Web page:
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Health Protection

Heat health – extreme heat and heatwaves

Heat kills more Australians than any other natural disaster. Extreme heat can affect anybody and can lead to the life-threatening condition, heatstroke. 

Extreme heat, or heatwaves occur when both the high and low forecast temperatures are unusually hot over a 3-day period at a location. This is based on the average temperature in the area. 

People more at-risk of heat-related health problems

Anyone can suffer from heat-related health problems, but those more at risk include:

  • people over 65 years
  • babies and young children
  • pregnant women 
  • people who have existing medical conditions, such as cardiovascular disease, kidney disease, diabetes or mental illness 
  • people who work or exercise outdoors 
  • people who are socially isolated or living alone, because there may not be someone to support or check in with them during extreme heat 
  • people with limited ways to keep cool, such as air conditioning, including people living in buildings that heat up easily or people who are experiencing homelessness. 

Know the signs of heat-related illness

Heat can cause illnesses such as heat cramps and heat exhaustion which can lead to the life-threatening condition, heatstroke. Heatstroke is fatal in up to 80% of cases. It is important to know the signs and symptoms of heat-related health problems and how to respond. 

Heat cramps


  • muscle pains 
  • spasms in the abdomen, arms or legs. 

What to do:

  • stop activity and sit in a cool place 
  • drink cool water 
  • rest a few hours before returning to activity 
  • see a doctor if cramps persist. 
Heat exhaustion


  • sweating 
  • pale complexion 
  • rapid pulse 
  • muscle cramps, weakness 
  • dizziness, headache 
  • nausea, vomiting 
  • fainting. 

What to do:

  • go to a cool area and lie down 
  • fan if possible 
  • drink cool water if not vomiting 
  • remove outer clothing 
  • wet skin with cool water or wet cloths 
  • see a doctor or call 000. 
Heat stroke


  • very high body temperature 
  • red, hot, dry skin (no sweating)  
  • dry swollen tongue  
  • rapid pulse 
  • dizziness  
  • headache 
  • nausea, vomiting 
  • collapse 
  • seizure 
  • loss of consciousness. 

What to do:

  • immediately call Triple Zero (000) for an ambulance
  • while waiting for emergency medical help, get the person to a cool shady area and lay them down
  • remove excess clothing and wet their skin with water or wrap in wet cloths, fanning continuously
  • give the person cool water to drink if conscious and able to swallow. Otherwise, do not give the person fluids to drink
  • position an unconscious person on their side and ensure they are breathing normally. If needed, perform CPR 
  • monitor their body temperature where possible and continue cooling efforts until the body temperature drops below 38°C. Recommence cooling efforts if their temperature begins to rise again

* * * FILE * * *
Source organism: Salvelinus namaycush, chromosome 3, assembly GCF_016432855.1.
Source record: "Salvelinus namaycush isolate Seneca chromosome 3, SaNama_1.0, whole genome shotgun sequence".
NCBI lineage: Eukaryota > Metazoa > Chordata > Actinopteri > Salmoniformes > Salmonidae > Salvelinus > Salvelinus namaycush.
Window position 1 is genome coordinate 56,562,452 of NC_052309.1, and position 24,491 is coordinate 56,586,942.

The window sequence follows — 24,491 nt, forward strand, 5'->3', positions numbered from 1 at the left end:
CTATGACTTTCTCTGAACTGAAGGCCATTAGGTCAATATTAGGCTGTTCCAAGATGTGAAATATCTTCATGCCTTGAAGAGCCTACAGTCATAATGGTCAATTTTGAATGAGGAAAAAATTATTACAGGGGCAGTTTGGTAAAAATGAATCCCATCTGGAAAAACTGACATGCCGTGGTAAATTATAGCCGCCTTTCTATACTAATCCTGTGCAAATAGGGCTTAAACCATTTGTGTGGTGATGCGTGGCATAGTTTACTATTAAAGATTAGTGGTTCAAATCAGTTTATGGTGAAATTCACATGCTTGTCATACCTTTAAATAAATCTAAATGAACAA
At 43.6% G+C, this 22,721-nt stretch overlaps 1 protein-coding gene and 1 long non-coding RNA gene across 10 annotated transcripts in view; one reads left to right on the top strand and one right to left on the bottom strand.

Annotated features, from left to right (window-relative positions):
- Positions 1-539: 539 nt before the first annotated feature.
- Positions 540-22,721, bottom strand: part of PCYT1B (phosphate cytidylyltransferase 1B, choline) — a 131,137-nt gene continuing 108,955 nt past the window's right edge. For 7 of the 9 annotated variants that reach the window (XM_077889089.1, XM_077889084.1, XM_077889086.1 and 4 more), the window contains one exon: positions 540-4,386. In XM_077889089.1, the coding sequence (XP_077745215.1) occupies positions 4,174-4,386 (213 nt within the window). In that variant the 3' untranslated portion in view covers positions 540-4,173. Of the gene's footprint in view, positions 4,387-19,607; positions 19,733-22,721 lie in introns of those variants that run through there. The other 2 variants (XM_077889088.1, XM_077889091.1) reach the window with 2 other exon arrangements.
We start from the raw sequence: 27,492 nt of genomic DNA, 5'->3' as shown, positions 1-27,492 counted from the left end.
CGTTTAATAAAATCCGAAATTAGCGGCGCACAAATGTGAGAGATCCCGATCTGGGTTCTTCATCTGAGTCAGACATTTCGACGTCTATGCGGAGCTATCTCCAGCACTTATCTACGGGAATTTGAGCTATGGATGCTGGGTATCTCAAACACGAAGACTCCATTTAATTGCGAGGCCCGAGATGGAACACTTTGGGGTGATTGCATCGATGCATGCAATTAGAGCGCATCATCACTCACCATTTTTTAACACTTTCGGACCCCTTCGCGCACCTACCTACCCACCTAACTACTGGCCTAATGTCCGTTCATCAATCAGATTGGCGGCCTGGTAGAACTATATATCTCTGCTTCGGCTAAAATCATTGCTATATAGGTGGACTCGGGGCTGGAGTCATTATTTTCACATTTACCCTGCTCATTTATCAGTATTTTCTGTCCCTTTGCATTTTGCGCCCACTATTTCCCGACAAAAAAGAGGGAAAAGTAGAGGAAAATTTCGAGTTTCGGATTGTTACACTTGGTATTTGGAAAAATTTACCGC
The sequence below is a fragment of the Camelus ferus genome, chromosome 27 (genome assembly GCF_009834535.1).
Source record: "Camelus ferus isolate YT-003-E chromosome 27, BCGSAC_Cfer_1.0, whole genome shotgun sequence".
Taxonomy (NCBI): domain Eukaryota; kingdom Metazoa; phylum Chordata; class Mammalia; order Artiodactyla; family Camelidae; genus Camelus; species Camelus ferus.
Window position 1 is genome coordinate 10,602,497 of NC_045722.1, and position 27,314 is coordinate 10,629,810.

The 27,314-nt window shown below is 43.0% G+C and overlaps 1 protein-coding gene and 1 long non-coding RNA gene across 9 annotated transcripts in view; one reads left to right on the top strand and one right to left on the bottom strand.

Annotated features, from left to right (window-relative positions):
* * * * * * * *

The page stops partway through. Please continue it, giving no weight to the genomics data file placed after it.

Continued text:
• wait for the ambulance to urgently transport the person to hospital, where more intensive cooling and support can be given
  • seek further instructions from Triple Zero, ambulance or hospital emergency staff, while waiting for the ambulance. 

Heat tips

There are steps you can take to protect yourself and others from extreme heat. 

Keep cool

  • use air conditioning or a fan or try to spend time in cool or air-conditioned buildings (shopping centres, libraries or community centres) 
  • stay out of the sun during the day where possible
  • wear light and loose-fitting clothing 
  • keep yourself cool by using damp towels containing ice, putting your feet in cool water and taking cool (not cold) showers. 

Drink water

  • Keep a full drink bottle with you and take small sips of water often.

Plan ahead

  • check the Bureau of Meteorology heat warnings regularly  
  • where possible, plan activities for the coolest part of the day
  • stock up on food, water and medicines so you don’t have to go out in the heat.   

Check in on others

  • look after those most at risk in the heat – your neighbour living alone, older people, young children, people with a medical condition and pets  
  • call or visit family and friends who may need help on an extreme heat day  
  • if you observe symptoms of heat-related illness, seek medical attention immediately.


It’s important to stay aware of risks of heatwaves or days of high UV. For more information on weather conditions, see:  

You can also register to get Heat Health Warnings from the Department of Health. 

Recognising early symptoms of heat-related health problems and taking action is crucial. In an emergency, always call 000. For non-life-threatening emergencies, see your GP or call NURSE-ON-CALL on 1300 60 60 24.